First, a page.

Sunday 14 October 2012

Is Donald's the right development road for Brent?

In December 2011, long before the Brent Council leadership coup, I posted an article on 'Brent Council: Who's in charge?' about the relationship between the then leader Ann John and Gareth Daniel LINK which commented on Garth Daniel's increasingly political comments.

Now the same question is being asked about Brent's Regeneration and Major Projects department and the relationship between the Director, Andy Donald and lead member, Cllr George Crane. I have commented before on the domination of the council by Major Projects and the delegating of many powers to Andy Donald by the Executive.

In March 2010 Jackie Sadek on EstatesGazette,com gushed with enthusiasm about the then assistant Director and the lead  member:
Councillor John Detre (lead member for regeneration for Brent) and Andy Donald (his AD Regeneration) are a formidable team and I congratulate them. They are clearly on a roll.  We are taking a number of jv opportunities from Brent out to MIPIM in just a few days; developers and investors would be very silly not to take Brent very seriously over the next five years. In a time of uncertain political futures, the stability of this London borough coupled with its glorious asset base (my emphasis) and its serious intent to develop and regenerate, make it fertile territory indeed. And they're green: sustainability is key. They are showing the way.
In July 2010 the Money List put Brent Council at No.9 in its list of the Top 100 Public Sector Investors in the UK, just below the then London Development  Agency:
Top 100 projects 2010 £115m
Key contact Andy Donald, assistant director for regeneration, 020 8937 1049

The north-west London borough is in the top 10 due to its commitments to two of London's biggest regeneration projects. First, there is the council's establishment of a £100 million civic centre near Wembley Stadium that is intended to act as a catalyst for the £3.8 billion Wembley City project. Brent is also lead developer for the £772 million housing estate renewal project in south Kilburn, where it has so far spent £15 million on planning, demolition and buying out leaseholders.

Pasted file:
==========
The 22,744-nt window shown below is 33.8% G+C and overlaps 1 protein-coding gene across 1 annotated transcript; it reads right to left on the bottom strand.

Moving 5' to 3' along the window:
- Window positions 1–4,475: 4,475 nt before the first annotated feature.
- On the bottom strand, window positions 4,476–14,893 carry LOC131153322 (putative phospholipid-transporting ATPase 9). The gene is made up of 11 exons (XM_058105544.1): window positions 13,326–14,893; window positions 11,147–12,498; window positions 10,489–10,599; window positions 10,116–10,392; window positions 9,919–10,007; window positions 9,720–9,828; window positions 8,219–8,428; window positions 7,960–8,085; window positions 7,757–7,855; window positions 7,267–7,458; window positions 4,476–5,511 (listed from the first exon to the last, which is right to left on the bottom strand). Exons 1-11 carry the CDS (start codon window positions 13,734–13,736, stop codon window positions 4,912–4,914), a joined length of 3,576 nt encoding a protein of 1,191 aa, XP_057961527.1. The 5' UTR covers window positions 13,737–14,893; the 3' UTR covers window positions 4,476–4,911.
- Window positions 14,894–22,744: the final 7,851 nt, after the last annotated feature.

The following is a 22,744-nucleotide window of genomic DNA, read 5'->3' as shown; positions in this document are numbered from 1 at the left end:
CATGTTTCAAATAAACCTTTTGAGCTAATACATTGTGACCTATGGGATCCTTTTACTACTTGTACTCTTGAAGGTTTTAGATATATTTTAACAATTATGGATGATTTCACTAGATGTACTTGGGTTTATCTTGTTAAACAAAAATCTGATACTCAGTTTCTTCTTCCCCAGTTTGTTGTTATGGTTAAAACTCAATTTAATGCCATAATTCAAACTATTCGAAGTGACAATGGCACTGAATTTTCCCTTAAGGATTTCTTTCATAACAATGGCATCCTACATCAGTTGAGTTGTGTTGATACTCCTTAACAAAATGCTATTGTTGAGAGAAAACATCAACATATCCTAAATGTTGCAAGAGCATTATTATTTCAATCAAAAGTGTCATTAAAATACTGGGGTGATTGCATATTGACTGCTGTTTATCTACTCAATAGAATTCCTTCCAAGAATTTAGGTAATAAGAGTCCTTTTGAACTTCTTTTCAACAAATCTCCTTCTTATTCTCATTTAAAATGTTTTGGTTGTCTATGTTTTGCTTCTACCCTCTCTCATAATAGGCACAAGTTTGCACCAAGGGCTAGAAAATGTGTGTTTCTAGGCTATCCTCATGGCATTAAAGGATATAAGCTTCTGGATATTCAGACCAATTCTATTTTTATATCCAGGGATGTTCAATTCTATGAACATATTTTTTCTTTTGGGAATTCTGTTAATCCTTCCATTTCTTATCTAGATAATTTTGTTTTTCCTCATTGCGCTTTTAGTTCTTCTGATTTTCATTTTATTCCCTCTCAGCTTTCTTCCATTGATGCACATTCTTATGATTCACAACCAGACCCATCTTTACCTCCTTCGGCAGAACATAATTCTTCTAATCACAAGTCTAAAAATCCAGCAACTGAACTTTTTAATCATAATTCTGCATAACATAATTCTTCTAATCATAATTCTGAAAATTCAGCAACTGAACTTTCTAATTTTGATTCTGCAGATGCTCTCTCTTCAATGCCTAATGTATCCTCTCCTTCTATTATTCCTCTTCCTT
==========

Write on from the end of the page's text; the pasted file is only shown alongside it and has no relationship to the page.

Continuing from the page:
"Local authorities should take more direct responsibility for the delivery of regeneration when there is market failure," says assistant director for regeneration Andy Donald. "In South Kilburn we want to stay in control of the quality and timescale of delivery. Looking forward we are likely to continue with that approach in order to make the most of our land and assets."
'Making the most of our land and assets' has become Andy Donald's crusade under the current administration.  The promise of  new buildings and redevelopment at  'nil cost'  to the Council is clearly attractive to them at a time of reduced budgets. However 'our land' is not just the council's - it is OUR land - the people of Brent. That is where the battles over regeneration get nasty, as in the case of Willesden Green Library Centre. The council has given 'our land' and the profits they will get from 92 housing units to developers Galliford Try in exchange for a Cultural Centre. During Margaret Thatcher's period in office and the selling off of public assets to the private sector there was much talk of 'selling the family silver'. Brent Council now appears to be in the same business.

Andy Donald was appointed Director on Major Projects and Regeneration in October 2010. The Brent Council website states:
Andy Donald, Director of Regeneration and Major Projects
Andy’s responsibilities include the delivery of the council’s ambitious regeneration and housing agenda, and he currently leads on major projects such as South Kilburn, Wembley, the new Civic Centre, Willesden Green, and the council’s programme for new and improved schools. Service responsibilities include housing, planning, building control, property and asset management, education assets, regeneration, employment and economic Development. Andy also has responsibility for overseeing the Council’s Housing Management delivery vehicle, Brent Housing Partnership.
The department employs some 450 people, including four assistant directors.He is responsible for a significant revenue budget, including the housing revenue account, and for overseeing a large proportion of the council’s capital programme – currently to a value of £100 million.
Andy is a founding board member of the Future of London, and an active
member of the Smart Urbanism group.